A big player in the oil and gas service industry just made a huge move to get even bigger.
Yes, that GE.
The manufacturing giant was already on its way to becoming an energy powerhouse, as GE Oil & Gas posted a 16% year-over-year jump in revenue for 2012.
Now, this latest buy-out — of lesser-known Lufkin Industries (NASDAQ:LUFK) — won’t just make energy GE’s third largest manufacturing unit, but is poised to make the company one of the largest players in the industry … and thus a great way for investors to play growing energy consumption.
While you may not have heard of Lufkin, you are likely familiar with one of its major products. The firm manufacturers “beam-style” artificial pump lifts — also known as pump jacks — that have become synonymous with energy production (and the TV show Dallas). These pump jacks are used to lift hydrocarbons to the surface in reservoirs with low pressure and help improve the efficiency of naturally flowing well.
In fact, they are used in roughly 94% of the more than 1 million oil-producing wells around the world, according to Lufkin’s data. In fact, analysts say the global artificial lift sector should hit $13 billion in 2013, mostly fueled by the development of unconventional shale plays.
Seems pretty obvious, then, why GE wanted the firm. The deal — in which General Electric will pay $3.3 billion for Lufkin — will help compliment GE’s own energy business.
GE already makes underground pumps that pull oil and gas to the surface, as well as wellheads, compressors and filters. But Lufkin manufactures a series of other rig completion equipment as well as various pumps that can be used in shale rock, offshore and other well applications to help move oil to the surface.
The addition of Lufkin’s nine manufacturing facilities will round out GE’s portfolio by adding a slew of new lift types — including hydraulics and progressive cavity pumps — to GE’s own artificial pump capabilities. The deal also includes Lufkin’s sophisticated family of well automation control products as well as production optimization software products — something GE currently doesn’t offer.
To top it off, Lufkin operates a foundry, along with an industrial gears and power transmission business. While the foundry will mostly be sold, the power transmission segment — which features customers in industries ranging from hydro-power to steel mills to even sugar plantations — could be a nice addition to GE’s other industrial manufacturing businesses.
With that in mind — and despite the fact that some analysts have complained about GE overpaying for LUFK, as the M&A price was at a 38% premium — it sounds like a smart deal to me.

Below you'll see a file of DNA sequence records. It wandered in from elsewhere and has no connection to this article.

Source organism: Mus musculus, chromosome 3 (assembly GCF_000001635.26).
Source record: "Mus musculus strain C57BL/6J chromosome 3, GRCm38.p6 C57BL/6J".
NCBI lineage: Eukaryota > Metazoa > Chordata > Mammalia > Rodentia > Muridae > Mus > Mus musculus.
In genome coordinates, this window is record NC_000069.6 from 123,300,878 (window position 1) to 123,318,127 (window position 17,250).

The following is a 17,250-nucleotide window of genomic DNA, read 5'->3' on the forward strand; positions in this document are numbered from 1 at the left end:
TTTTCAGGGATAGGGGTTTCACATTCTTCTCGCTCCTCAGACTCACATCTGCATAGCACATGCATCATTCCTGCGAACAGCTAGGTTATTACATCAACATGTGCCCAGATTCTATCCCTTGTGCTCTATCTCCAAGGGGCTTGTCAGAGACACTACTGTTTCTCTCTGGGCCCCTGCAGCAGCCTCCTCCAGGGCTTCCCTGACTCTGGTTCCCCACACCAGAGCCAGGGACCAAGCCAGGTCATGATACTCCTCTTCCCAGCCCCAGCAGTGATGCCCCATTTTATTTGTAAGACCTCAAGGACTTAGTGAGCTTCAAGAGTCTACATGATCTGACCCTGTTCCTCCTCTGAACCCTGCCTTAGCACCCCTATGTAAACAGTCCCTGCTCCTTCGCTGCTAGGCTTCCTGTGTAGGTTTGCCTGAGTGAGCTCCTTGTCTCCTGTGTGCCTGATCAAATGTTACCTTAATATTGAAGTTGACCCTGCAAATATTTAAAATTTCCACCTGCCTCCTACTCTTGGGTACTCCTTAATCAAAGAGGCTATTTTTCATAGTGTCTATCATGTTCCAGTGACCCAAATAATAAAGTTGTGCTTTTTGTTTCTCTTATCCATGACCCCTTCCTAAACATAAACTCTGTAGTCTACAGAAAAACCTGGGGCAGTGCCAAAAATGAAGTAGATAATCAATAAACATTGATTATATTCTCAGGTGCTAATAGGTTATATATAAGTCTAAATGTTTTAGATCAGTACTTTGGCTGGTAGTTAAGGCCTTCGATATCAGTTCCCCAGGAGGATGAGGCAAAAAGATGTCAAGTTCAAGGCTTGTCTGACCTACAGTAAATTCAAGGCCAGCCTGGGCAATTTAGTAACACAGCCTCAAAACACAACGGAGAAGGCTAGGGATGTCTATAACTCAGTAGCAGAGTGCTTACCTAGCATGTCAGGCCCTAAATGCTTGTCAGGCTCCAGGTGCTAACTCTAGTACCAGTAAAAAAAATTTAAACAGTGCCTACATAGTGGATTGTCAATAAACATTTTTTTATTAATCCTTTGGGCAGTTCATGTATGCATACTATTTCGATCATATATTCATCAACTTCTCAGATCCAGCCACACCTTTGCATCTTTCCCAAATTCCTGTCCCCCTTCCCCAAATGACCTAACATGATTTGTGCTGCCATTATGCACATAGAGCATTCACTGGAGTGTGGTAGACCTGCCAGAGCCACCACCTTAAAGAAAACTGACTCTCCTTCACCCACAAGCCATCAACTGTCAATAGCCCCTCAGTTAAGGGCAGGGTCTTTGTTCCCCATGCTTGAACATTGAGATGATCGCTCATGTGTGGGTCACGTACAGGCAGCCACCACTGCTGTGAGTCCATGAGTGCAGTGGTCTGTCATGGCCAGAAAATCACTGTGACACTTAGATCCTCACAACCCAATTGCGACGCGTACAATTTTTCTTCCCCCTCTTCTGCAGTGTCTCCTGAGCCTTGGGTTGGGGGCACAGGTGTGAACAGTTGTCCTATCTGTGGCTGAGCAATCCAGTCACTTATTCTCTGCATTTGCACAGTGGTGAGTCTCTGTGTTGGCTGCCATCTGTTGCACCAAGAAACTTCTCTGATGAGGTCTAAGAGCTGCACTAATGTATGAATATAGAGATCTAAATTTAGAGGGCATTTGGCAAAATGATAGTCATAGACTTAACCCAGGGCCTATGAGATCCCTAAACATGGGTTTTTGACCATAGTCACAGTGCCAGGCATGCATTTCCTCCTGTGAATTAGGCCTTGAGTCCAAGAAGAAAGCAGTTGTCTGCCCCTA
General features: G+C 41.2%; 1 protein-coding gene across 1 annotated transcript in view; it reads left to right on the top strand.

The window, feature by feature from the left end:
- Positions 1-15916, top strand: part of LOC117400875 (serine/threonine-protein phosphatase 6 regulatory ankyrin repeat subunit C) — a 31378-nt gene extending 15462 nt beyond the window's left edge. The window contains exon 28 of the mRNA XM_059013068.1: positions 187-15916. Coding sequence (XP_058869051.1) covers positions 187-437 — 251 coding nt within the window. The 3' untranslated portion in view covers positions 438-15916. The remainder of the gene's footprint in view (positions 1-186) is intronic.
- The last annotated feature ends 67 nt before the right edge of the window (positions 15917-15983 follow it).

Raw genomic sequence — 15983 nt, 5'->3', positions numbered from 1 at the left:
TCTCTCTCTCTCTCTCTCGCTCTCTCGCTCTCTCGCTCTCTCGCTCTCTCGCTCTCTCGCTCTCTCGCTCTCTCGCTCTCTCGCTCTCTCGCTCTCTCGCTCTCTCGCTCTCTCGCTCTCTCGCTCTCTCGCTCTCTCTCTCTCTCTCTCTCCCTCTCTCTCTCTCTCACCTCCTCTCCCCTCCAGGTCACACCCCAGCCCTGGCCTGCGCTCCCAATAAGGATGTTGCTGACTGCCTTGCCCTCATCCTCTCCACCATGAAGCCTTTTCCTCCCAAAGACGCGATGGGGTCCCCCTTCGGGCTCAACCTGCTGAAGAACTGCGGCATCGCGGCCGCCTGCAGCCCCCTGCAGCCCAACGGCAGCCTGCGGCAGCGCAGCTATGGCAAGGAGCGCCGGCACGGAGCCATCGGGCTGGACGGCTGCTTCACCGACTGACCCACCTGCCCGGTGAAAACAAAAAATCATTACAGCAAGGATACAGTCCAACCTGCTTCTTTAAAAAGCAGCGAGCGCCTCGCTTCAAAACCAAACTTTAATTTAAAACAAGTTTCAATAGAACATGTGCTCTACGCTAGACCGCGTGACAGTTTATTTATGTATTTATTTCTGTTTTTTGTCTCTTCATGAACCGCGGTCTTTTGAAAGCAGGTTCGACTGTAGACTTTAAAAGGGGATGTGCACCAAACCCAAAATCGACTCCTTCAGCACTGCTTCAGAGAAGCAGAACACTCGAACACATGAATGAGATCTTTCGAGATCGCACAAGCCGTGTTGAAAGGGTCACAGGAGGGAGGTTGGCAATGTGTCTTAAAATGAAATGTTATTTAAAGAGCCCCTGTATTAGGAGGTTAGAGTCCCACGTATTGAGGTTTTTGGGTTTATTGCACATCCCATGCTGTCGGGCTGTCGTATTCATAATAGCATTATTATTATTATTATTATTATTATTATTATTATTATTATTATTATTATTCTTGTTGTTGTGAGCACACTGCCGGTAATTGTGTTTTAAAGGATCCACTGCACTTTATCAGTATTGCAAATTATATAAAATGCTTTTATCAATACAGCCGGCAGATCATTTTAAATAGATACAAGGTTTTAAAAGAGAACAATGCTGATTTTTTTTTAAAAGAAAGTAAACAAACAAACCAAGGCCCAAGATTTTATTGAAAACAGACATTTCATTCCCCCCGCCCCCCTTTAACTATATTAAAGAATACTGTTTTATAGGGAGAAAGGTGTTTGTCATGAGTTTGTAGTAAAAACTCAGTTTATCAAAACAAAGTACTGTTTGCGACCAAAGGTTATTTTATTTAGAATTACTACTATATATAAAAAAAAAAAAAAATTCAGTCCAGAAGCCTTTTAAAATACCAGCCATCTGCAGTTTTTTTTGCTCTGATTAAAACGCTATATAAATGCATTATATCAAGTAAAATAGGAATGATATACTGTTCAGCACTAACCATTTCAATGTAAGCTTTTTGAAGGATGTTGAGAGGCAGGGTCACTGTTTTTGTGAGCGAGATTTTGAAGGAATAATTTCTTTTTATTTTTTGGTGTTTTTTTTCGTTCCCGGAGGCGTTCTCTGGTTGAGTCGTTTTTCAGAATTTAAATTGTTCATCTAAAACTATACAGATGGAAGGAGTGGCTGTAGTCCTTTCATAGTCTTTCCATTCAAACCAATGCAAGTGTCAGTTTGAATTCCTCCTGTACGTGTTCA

So far, GE has spent about $11 billion on acquisitions since 2007 to boost its presence in the oil and gas business. Last fall, GE CEO Jeffrey Immelt said that the company would seek other acquisitions in the $1 billion to $3 billion range. The Lufkin buy-out certainly fits GE’s plans to continue growing its oil and gas division via acquisition and is transformative for the over 120-year-old company.
The company’s recent sale of its NBCUniversal media unit to Comcast (NASDAQ:CMCSA), coupled with this industrial acquisition, could mean the company is moving away from its riskier financial side — i.e. GE Capital — and back to building things that matter.
Plus, the buy strengthens GE’s position across the energy spectrum from subsea to onshore unconventional plays. The company has basically set itself up to provide E&P firms a wide range of solutions across their wells. This is especially important as we’ve seen many energy companies move towards production from a whole host of different venues, regions and well types.
To top it off, the energy unit for GE posted 2012 revenue of nearly $1.92 billion, while Lufkin reported 2012 revenue of about $1.3 billion.Thus, the addition of LUFK alone into GE’s oil unit will almost double total revenues … and for only about 13.5 times Lufkin’s estimated EBITDA (earnings before interest, taxes, depreciation, and amortization). That’s not so bad considering other potential oil field equipment firms — such as Dril-Quip (NYSE:DRQ) — are currently going for much larger forward premiums.
In short, the Lufkin deal should be seen as a great use of GE’s $126 billion cash pile — especially at a time when interest rates are currently next to nothing.
And of course, that makes it a big positive for shareholders as well. As GE continues to build up its oil and gas arsenal and become a force to reckon with in the sector, long-term shareholders will ultimately be rewarded. Get ready for the firm to kick back some of those juicy revenues and cash flows to shareholders by the way of dividends.
As of this writing, Aaron Levitt did not hold a position in any of the aforementioned securities.